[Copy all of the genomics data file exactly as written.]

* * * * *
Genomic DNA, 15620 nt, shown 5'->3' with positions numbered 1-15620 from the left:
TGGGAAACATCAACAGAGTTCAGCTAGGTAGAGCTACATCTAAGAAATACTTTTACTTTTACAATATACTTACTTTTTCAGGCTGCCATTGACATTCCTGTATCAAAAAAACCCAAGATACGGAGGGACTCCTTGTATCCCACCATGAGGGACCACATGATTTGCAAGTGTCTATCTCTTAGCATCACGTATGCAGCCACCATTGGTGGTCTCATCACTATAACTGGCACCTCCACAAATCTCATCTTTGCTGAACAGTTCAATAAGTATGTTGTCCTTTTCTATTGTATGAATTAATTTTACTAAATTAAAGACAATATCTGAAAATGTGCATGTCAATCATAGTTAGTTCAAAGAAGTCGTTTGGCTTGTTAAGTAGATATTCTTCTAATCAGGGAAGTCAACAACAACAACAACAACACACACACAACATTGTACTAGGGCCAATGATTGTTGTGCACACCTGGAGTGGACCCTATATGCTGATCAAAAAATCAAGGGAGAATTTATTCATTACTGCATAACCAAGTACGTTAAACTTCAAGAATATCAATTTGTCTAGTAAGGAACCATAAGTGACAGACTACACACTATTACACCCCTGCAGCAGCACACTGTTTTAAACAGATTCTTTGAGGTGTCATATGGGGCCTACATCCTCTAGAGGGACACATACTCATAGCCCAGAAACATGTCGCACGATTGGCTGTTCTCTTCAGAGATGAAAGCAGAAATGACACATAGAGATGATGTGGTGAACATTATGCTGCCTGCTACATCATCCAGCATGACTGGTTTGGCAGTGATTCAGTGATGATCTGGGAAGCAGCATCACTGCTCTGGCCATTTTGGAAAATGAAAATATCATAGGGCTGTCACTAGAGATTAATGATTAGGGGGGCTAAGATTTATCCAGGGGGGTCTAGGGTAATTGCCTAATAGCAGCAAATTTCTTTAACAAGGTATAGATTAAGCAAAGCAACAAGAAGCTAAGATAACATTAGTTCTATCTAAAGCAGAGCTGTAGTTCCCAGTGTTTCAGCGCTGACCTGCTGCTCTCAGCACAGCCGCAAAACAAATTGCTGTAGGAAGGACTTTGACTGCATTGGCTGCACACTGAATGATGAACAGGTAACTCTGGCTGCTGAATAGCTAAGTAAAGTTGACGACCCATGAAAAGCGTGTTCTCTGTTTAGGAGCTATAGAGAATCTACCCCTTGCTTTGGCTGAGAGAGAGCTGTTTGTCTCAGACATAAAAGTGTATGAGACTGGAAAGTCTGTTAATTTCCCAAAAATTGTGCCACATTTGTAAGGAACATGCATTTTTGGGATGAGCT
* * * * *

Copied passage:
Genomic DNA, 15620 nt, shown 5'->3' with positions numbered 1-15620 from the left:
TGGGAAACATCAACAGAGTTCAGCTAGGTAGAGCTACATCTAAGAAATACTTTTACTTTTACAATATACTTACTTTTTCAGGCTGCCATTGACATTCCTGTATCAAAAAAACCCAAGATACGGAGGGACTCCTTGTATCCCACCATGAGGGACCACATGATTTGCAAGTGTCTATCTCTTAGCATCACGTATGCAGCCACCATTGGTGGTCTCATCACTATAACTGGCACCTCCACAAATCTCATCTTTGCTGAACAGTTCAATAAGTATGTTGTCCTTTTCTATTGTATGAATTAATTTTACTAAATTAAAGACAATATCTGAAAATGTGCATGTCAATCATAGTTAGTTCAAAGAAGTCGTTTGGCTTGTTAAGTAGATATTCTTCTAATCAGGGAAGTCAACAACAACAACAACAACACACACACAACATTGTACTAGGGCCAATGATTGTTGTGCACACCTGGAGTGGACCCTATATGCTGATCAAAAAATCAAGGGAGAATTTATTCATTACTGCATAACCAAGTACGTTAAACTTCAAGAATATCAATTTGTCTAGTAAGGAACCATAAGTGACAGACTACACACTATTACACCCCTGCAGCAGCACACTGTTTTAAACAGATTCTTTGAGGTGTCATATGGGGCCTACATCCTCTAGAGGGACACATACTCATAGCCCAGAAACATGTCGCACGATTGGCTGTTCTCTTCAGAGATGAAAGCAGAAATGACACATAGAGATGATGTGGTGAACATTATGCTGCCTGCTACATCATCCAGCATGACTGGTTTGGCAGTGATTCAGTGATGATCTGGGAAGCAGCATCACTGCTCTGGCCATTTTGGAAAATGAAAATATCATAGGGCTGTCACTAGAGATTAATGATTAGGGGGGCTAAGATTTATCCAGGGGGGTCTAGGGTAATTGCCTAATAGCAGCAAATTTCTTTAACAAGGTATAGATTAAGCAAAGCAACAAGAAGCTAAGATAACATTAGTTCTATCTAAAGCAGAGCTGTAGTTCCCAGTGTTTCAGCGCTGACCTGCTGCTCTCAGCACAGCCGCAAAACAAATTGCTGTAGGAAGGACTTTGACTGCATTGGCTGCACACTGAATGATGAACAGGTAACTCTGGCTGCTGAATAGCTAAGTAAAGTTGACGACCCATGAAAAGCGTGTTCTCTGTTTAGGAGCTATAGAGAATCTACCCCTTGCTTTGGCTGAGAGAGAGCTGTTTGTCTCAGACATAAAAGTGTATGAGACTGGAAAGTCTGTTAATTTCCCAAAAATTGTGCCACATTTGTAAGGAACATGCATTTTTGGGATGAGCT